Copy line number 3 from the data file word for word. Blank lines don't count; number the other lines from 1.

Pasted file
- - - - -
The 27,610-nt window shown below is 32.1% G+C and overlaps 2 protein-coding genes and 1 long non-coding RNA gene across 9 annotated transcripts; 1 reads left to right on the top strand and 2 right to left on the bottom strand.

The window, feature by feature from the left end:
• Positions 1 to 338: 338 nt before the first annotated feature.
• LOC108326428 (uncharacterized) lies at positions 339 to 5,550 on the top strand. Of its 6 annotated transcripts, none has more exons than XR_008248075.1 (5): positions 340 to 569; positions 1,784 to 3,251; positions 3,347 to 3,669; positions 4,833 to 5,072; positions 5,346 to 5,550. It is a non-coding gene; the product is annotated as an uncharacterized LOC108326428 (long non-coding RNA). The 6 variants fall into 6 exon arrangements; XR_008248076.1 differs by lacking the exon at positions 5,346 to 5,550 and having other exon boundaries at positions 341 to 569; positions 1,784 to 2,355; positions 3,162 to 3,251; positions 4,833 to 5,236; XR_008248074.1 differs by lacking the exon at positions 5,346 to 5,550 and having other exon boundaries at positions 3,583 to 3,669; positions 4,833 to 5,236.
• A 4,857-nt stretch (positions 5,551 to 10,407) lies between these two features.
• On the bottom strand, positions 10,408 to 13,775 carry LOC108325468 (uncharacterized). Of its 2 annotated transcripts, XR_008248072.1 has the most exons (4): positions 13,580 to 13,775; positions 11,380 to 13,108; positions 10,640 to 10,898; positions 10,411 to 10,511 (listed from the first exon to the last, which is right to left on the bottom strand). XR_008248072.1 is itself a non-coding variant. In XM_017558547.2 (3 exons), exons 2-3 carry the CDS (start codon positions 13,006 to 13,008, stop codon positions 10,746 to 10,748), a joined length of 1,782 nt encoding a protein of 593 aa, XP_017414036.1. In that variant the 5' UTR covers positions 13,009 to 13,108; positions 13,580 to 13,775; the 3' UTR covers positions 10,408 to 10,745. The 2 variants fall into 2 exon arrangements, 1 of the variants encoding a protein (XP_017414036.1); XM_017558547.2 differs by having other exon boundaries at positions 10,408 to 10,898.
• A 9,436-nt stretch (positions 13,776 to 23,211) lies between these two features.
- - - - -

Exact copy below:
• Positions 1 to 338: 338 nt before the first annotated feature.